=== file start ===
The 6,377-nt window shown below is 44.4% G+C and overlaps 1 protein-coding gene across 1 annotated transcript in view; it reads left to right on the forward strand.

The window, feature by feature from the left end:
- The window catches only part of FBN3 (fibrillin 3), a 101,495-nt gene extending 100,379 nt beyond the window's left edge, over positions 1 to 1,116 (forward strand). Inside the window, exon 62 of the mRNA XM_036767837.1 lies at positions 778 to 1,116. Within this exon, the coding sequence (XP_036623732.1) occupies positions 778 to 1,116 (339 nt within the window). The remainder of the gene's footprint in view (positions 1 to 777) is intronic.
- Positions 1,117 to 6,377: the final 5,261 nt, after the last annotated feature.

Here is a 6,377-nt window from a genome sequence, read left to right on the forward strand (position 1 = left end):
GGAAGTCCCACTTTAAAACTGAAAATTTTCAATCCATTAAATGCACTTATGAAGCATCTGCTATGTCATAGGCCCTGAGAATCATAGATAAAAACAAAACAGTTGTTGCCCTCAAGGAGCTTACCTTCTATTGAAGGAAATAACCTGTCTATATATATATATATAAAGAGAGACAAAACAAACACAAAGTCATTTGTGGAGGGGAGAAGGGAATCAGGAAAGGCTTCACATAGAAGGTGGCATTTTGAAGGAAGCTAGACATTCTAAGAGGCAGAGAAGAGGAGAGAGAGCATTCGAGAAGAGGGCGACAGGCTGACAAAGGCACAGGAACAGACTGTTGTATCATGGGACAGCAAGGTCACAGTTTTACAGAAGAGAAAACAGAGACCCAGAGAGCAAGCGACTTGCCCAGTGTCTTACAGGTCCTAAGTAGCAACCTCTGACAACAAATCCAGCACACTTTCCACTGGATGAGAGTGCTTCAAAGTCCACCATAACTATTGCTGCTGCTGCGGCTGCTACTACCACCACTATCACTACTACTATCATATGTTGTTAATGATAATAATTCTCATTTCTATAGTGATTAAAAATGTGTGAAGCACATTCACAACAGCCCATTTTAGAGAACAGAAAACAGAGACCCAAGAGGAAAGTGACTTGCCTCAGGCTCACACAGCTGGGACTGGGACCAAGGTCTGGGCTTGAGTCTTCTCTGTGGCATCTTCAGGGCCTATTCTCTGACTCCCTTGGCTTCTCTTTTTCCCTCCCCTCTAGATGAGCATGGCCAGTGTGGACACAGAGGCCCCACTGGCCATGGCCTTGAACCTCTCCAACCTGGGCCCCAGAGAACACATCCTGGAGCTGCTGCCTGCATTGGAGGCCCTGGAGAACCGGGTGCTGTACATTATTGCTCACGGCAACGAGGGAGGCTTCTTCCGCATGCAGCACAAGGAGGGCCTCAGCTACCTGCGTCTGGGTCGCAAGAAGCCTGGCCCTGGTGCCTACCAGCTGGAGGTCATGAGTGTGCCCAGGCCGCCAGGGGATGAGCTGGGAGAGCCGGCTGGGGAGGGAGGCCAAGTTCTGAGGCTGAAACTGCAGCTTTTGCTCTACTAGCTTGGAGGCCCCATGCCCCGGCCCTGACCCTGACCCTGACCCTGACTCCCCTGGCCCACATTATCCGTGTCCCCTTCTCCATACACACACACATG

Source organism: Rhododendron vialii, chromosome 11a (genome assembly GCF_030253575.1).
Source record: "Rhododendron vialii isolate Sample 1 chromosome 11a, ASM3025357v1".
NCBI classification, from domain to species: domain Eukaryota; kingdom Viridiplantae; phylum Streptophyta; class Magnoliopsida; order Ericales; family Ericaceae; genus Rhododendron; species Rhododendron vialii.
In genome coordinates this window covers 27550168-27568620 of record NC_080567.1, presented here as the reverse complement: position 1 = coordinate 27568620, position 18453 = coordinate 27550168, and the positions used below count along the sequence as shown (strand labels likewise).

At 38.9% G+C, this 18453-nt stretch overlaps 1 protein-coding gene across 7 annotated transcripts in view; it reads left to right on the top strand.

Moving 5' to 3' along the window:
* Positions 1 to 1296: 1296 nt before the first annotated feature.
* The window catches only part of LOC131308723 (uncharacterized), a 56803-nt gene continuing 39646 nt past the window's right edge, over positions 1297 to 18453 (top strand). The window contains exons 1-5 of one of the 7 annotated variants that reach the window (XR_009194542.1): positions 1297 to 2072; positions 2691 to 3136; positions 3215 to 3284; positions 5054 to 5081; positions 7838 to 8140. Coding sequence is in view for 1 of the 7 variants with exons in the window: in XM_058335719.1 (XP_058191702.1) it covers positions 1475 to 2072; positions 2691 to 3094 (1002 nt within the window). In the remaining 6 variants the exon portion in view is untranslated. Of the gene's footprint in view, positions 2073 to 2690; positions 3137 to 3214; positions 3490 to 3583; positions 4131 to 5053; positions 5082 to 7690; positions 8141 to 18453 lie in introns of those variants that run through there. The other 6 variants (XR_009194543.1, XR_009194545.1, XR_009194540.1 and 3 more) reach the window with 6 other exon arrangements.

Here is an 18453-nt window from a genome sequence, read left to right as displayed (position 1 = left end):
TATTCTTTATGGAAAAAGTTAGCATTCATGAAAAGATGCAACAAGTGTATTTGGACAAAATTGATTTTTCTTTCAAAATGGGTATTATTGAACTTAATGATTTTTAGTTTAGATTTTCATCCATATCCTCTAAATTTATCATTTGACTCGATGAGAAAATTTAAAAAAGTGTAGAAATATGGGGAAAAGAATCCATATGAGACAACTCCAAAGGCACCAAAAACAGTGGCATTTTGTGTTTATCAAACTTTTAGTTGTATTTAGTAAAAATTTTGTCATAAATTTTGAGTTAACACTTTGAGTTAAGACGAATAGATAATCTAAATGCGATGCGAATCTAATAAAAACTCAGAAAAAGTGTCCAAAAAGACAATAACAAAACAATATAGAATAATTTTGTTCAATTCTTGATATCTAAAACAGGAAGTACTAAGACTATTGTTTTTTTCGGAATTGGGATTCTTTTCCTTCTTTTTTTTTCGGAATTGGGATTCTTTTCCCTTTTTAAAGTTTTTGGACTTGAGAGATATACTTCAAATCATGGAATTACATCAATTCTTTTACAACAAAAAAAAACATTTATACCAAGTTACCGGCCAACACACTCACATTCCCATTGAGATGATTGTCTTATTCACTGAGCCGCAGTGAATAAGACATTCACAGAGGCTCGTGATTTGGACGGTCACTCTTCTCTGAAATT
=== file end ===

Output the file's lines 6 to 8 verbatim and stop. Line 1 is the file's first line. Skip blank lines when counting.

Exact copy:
GGAAGTCCCACTTTAAAACTGAAAATTTTCAATCCATTAAATGCACTTATGAAGCATCTGCTATGTCATAGGCCCTGAGAATCATAGATAAAAACAAAACAGTTGTTGCCCTCAAGGAGCTTACCTTCTATTGAAGGAAATAACCTGTCTATATATATATATATAAAGAGAGACAAAACAAACACAAAGTCATTTGTGGAGGGGAGAAGGGAATCAGGAAAGGCTTCACATAGAAGGTGGCATTTTGAAGGAAGCTAGACATTCTAAGAGGCAGAGAAGAGGAGAGAGAGCATTCGAGAAGAGGGCGACAGGCTGACAAAGGCACAGGAACAGACTGTTGTATCATGGGACAGCAAGGTCACAGTTTTACAGAAGAGAAAACAGAGACCCAGAGAGCAAGCGACTTGCCCAGTGTCTTACAGGTCCTAAGTAGCAACCTCTGACAACAAATCCAGCACACTTTCCACTGGATGAGAGTGCTTCAAAGTCCACCATAACTATTGCTGCTGCTGCGGCTGCTACTACCACCACTATCACTACTACTATCATATGTTGTTAATGATAATAATTCTCATTTCTATAGTGATTAAAAATGTGTGAAGCACATTCACAACAGCCCATTTTAGAGAACAGAAAACAGAGACCCAAGAGGAAAGTGACTTGCCTCAGGCTCACACAGCTGGGACTGGGACCAAGGTCTGGGCTTGAGTCTTCTCTGTGGCATCTTCAGGGCCTATTCTCTGACTCCCTTGGCTTCTCTTTTTCCCTCCCCTCTAGATGAGCATGGCCAGTGTGGACACAGAGGCCCCACTGGCCATGGCCTTGAACCTCTCCAACCTGGGCCCCAGAGAACACATCCTGGAGCTGCTGCCTGCATTGGAGGCCCTGGAGAACCGGGTGCTGTACATTATTGCTCACGGCAACGAGGGAGGCTTCTTCCGCATGCAGCACAAGGAGGGCCTCAGCTACCTGCGTCTGGGTCGCAAGAAGCCTGGCCCTGGTGCCTACCAGCTGGAGGTCATGAGTGTGCCCAGGCCGCCAGGGGATGAGCTGGGAGAGCCGGCTGGGGAGGGAGGCCAAGTTCTGAGGCTGAAACTGCAGCTTTTGCTCTACTAGCTTGGAGGCCCCATGCCCCGGCCCTGACCCTGACCCTGACCCTGACTCCCCTGGCCCACATTATCCGTGTCCCCTTCTCCATACACACACACATG

Source organism: Rhododendron vialii, chromosome 11a (genome assembly GCF_030253575.1).
Source record: "Rhododendron vialii isolate Sample 1 chromosome 11a, ASM3025357v1".